Vomiting limits the success of oral rehydration in children with gastroenteritis.
Dr Stephen Freedman and colleagues from Canada determined whether a single oral dose of ondansetron, an antiemetic, would improve gastroenteritis outcomes in children.
The team enrolled 215 children 6 months through 10 years of age who were treated in a pediatric emergency department for gastroenteritis and dehydration.
The children were randomly assigned to treatment with orally disintegrating ondansetron tablets or placebo.
|14% with ondansetron vomited vs 35% receiving placebo|
|New England Journal of Medicine|
After randomization, the children received oral-rehydration therapy according to a standardized protocol.
The research team's primary outcome was the proportion who vomited while receiving oral rehydration.
The secondary outcomes were the number of episodes of vomiting, and the proportions who were treated with intravenous rehydration or hospitalized.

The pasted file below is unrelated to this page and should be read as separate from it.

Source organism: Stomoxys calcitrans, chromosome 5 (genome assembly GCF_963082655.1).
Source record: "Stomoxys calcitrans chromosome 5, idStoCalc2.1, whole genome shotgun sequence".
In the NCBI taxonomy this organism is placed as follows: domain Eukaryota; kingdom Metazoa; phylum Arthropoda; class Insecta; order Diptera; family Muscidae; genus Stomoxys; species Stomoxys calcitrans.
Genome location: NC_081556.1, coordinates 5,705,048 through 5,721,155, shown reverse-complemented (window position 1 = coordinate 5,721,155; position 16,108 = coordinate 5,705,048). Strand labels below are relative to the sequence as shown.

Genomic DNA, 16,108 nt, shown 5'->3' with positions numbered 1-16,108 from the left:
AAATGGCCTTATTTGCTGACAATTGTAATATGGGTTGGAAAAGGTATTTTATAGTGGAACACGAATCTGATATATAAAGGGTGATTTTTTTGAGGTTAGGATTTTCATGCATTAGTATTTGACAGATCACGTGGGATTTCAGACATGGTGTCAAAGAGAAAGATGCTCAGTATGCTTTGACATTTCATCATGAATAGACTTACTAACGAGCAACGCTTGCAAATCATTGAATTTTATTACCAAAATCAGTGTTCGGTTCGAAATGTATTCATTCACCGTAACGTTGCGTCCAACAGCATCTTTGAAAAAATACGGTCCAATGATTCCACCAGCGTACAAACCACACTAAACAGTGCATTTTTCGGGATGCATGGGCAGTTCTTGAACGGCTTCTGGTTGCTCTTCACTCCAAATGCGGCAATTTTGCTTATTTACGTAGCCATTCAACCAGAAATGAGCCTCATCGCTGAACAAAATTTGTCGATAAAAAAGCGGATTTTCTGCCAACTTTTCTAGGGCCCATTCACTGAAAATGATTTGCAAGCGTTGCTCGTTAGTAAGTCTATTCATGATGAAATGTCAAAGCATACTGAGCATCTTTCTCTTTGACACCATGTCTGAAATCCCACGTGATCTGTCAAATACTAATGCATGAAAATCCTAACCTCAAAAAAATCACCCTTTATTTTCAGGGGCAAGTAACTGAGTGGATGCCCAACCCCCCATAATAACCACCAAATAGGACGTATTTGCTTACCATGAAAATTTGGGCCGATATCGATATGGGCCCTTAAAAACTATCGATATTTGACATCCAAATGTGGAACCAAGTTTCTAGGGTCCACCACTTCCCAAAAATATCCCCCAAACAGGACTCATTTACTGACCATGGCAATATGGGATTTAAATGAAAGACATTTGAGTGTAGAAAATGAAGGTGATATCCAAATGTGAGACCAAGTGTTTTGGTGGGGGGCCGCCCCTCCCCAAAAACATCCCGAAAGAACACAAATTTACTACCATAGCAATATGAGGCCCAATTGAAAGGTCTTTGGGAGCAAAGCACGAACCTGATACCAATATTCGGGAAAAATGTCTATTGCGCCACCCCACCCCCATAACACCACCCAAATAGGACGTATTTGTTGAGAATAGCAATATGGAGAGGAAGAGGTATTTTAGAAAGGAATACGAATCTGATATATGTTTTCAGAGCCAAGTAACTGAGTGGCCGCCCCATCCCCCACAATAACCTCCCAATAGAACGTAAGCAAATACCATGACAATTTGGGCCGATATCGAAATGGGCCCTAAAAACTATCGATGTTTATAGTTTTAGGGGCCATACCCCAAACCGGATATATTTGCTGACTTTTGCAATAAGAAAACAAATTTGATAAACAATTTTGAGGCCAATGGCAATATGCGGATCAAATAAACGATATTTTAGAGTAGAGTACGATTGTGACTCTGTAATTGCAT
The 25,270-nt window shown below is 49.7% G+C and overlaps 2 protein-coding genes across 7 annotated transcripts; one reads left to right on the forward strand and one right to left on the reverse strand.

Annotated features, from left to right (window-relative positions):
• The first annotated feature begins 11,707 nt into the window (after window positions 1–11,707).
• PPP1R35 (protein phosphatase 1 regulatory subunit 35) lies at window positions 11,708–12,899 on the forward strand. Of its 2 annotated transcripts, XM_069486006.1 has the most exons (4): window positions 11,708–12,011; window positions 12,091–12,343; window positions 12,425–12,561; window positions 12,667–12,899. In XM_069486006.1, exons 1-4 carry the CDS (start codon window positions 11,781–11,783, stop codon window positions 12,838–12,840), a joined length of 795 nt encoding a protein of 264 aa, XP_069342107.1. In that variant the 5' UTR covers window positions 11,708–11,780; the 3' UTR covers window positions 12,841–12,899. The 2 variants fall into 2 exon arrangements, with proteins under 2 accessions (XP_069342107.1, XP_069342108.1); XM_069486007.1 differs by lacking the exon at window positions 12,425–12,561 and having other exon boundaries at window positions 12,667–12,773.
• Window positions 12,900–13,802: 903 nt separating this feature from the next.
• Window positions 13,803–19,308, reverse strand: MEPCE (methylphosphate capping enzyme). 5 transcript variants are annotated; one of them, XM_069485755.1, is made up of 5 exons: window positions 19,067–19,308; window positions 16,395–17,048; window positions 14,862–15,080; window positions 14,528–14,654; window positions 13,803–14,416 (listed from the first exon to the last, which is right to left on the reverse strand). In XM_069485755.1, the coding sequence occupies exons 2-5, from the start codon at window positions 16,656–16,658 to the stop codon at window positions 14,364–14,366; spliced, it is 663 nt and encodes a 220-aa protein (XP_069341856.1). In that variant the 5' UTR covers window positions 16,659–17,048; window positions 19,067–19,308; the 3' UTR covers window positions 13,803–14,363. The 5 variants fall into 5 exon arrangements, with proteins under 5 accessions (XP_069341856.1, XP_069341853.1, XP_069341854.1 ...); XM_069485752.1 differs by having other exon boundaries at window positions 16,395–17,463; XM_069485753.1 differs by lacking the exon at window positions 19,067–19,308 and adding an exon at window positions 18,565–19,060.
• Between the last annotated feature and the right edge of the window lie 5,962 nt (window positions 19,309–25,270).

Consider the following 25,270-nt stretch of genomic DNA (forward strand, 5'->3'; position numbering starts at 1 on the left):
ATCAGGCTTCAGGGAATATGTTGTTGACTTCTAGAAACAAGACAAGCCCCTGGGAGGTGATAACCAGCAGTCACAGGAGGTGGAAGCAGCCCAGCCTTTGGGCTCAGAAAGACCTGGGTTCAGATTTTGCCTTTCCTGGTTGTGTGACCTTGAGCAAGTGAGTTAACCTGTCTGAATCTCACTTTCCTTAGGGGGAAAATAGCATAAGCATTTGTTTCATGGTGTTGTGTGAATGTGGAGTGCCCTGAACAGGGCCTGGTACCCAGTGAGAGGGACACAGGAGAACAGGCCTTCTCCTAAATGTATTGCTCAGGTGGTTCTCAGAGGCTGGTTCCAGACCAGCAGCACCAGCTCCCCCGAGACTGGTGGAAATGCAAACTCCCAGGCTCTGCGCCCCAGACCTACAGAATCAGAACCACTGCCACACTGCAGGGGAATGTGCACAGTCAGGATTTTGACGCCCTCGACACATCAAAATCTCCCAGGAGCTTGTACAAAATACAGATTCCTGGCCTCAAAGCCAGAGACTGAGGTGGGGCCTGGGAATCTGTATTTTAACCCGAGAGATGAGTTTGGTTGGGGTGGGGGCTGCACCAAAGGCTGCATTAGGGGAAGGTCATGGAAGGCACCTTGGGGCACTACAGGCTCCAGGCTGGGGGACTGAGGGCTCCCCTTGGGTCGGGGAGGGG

The researchers found that 14% of children who received ondansetron vomited compared with 35% receiving placebo.
The treated children not only vomited less often, but also had greater oral intake.
The team noted that 14% of children receiving ondansetron had to be treated by intravenous rehydration compared with 31% receiving placebo.
Those receiving treatment had a 12% reduced mean length of stay in the emergency department.
The researchers observed that hospitalization rates were also reduced in the ondensetron group, although this was not significant.
Return visits to the emergency department also did not differ significantly between the 2 groups.
Dr Freedman's team concluded, “In children with gastroenteritis and dehydration, a single dose of oral ondansetron reduces vomiting.”
“It facilitates oral rehydration and may thus be well suited for use in the emergency department.”